Students and others at the University of Connecticut can process Friday’s inauguration of President-Elect Donald Trump by taking part in “The People’s Inauguration,” slated to be held at the same time as the swearing in ceremony, oath of office and inaugural address.
The campus event is intended to promote social justice and solidarity at the start of the Trump administration by enabling the campus community to express their views and learn from each other, event organizers said.
Students, faculty, staff and others will have the opportunity to share a short reading, poem, performance or personal anecdote this Friday between 10:30 a.m. and 1:30 p.m.
About 100 are expected to attend, organizers said.
“Knowing that the inauguration is occurring, we wanted to provide a place for people to voice their concerns and tell their stories,” Student Coalition for Social Justice communications director Emily Steck, a co-organizer of the event, told The College Fix. “I’m most excited to hear students tell their own stories and reflect on the past few months. I’m excited to hear people’s perspectives that I might not have heard before.”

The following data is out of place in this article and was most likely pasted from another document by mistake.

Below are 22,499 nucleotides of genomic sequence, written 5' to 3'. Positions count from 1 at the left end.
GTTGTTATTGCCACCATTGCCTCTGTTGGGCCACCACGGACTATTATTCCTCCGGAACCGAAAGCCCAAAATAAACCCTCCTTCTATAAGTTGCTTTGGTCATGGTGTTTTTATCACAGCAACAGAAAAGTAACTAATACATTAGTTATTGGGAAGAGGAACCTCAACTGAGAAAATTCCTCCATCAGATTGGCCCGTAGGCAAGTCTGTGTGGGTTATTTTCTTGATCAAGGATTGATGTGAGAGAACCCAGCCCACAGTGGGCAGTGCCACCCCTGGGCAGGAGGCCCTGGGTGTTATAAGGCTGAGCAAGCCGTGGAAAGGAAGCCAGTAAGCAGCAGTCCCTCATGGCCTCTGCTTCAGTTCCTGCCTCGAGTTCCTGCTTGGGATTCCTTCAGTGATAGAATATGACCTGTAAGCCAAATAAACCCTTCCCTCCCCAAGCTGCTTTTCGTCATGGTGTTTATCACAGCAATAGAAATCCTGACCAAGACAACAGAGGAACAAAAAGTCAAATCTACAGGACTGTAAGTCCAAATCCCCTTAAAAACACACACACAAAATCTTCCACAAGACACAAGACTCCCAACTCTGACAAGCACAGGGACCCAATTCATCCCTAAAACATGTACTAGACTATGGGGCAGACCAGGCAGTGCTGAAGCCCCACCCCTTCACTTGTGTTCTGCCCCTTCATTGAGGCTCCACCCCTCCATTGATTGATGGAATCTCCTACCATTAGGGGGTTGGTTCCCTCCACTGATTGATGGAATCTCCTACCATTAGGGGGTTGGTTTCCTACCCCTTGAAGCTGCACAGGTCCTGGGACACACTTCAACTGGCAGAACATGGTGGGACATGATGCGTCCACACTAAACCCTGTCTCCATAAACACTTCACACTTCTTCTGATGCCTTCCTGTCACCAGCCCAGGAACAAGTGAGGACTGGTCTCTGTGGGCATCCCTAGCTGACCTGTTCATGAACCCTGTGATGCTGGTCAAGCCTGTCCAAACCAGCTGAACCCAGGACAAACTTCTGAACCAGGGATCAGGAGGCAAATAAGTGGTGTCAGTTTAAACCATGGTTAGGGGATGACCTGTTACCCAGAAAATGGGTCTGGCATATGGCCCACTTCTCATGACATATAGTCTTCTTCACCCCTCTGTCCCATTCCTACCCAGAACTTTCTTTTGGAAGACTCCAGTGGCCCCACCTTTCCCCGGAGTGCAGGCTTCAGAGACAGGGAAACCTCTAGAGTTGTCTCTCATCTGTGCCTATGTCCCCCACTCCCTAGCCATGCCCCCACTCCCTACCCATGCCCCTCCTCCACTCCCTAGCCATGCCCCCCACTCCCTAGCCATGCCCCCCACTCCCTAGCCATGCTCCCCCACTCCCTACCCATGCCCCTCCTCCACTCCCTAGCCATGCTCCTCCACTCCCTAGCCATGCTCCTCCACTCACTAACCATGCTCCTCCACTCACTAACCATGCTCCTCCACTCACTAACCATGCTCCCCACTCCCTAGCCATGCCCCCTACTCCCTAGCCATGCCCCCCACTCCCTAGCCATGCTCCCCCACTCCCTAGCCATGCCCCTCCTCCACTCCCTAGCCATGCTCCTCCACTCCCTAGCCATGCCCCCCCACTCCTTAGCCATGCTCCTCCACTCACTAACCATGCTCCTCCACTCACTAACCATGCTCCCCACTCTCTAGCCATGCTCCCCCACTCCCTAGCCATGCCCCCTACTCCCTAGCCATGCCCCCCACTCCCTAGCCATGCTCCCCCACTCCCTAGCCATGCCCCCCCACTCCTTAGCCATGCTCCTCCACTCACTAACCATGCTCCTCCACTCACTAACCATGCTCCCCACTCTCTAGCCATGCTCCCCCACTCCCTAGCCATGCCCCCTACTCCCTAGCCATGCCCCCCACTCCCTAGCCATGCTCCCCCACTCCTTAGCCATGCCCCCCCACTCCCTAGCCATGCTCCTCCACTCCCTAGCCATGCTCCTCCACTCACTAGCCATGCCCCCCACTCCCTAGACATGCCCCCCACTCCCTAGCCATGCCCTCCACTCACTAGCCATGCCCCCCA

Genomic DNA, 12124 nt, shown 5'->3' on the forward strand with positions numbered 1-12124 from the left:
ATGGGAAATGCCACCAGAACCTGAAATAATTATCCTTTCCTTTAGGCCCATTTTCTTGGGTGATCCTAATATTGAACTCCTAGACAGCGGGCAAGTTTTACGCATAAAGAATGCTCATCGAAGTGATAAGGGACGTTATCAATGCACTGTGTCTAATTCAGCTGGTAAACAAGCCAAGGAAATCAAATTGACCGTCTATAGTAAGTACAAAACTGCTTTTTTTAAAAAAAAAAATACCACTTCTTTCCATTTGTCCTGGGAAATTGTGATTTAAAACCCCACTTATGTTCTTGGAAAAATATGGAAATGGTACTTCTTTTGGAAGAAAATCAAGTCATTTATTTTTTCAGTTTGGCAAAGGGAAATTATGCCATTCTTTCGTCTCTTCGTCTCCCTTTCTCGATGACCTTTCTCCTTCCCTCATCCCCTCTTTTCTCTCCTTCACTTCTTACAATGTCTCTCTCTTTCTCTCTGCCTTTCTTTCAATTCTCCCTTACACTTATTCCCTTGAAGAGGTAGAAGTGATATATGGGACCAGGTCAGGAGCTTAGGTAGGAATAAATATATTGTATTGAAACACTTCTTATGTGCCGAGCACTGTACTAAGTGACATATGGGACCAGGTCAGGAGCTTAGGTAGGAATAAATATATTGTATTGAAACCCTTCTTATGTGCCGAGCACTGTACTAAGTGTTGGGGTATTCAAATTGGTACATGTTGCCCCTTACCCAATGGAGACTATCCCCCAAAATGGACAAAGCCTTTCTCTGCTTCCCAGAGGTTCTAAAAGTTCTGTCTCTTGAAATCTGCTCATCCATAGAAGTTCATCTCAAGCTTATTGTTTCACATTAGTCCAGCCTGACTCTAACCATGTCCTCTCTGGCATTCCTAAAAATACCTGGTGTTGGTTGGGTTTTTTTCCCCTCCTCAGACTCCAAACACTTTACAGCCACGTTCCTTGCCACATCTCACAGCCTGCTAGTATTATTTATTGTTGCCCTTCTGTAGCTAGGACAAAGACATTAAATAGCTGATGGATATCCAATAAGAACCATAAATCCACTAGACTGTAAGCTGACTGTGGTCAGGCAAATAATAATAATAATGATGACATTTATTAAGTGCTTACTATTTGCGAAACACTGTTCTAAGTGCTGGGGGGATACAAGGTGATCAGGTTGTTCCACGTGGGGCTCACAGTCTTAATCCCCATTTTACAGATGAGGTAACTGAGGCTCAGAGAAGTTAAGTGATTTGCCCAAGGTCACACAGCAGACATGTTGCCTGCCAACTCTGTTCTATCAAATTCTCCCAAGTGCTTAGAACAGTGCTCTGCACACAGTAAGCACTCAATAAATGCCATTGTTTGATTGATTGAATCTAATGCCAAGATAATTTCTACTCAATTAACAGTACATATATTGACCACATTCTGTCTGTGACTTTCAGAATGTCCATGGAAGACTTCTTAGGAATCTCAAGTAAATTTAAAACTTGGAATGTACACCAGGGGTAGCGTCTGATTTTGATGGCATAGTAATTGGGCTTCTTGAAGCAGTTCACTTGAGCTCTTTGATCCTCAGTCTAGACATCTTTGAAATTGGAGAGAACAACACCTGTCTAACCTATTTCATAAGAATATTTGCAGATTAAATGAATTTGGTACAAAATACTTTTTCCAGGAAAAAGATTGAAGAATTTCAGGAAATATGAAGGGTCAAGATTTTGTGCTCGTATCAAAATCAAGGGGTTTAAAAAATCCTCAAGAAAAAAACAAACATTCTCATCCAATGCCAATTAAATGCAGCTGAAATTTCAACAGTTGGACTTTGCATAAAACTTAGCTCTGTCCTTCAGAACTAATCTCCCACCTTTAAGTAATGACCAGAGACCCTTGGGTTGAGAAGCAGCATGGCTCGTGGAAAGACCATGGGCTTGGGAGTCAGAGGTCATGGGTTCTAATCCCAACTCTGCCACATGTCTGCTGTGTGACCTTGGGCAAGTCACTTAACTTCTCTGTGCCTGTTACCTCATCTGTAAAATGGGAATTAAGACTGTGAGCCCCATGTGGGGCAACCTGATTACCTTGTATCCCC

The event seeks to help calm some of the election-fueled political tension that has emerged on campus since November.
“With this election, we saw a huge uprising of solidarity and compassion, but also sadness come out of that,” said Student Coalition for Social Justice secretary Rebecca Kaufmann, another co-organizer. “And so we created this event along with our advisor Glenn Mitoma to kind of demonstrate to the UConn community that this is still a place where you’re free to be who you are, and we want to foster hope and solidarity, not discrimination or judgment.”
The event is not intended to serve as a protest to Trump’s inauguration, Steck and Kaufmann said.
“It’s not a protest of Trump,” Steck said. “As painful as it is for me to say, he was fairly elected by the American public. Whether you believe in electoral college or not, it exists, and that’s how American politics works. It’s more saying that we stand in solidarity with groups that could be affected by this presidency in coming years; if they’re in need of support and comfort, they have a community.”
Trump’s election has made students more comfortable expressing racism and bigotry on UConn’s campus, Kaufmann and Steck said. One such example they cited was when the word “terrorist” was found on the dorm-room doors of students with Arabic-sounding names.
“People are more willing to act on their beliefs,” Kaufmann said. “You’re also seeing this huge conflict erupt. I’ve never seen my peers so vocal about their political beliefs.”
The People’s Inauguration hopes to counter such hostility by enabling everyone to come together and understand one another better, they said.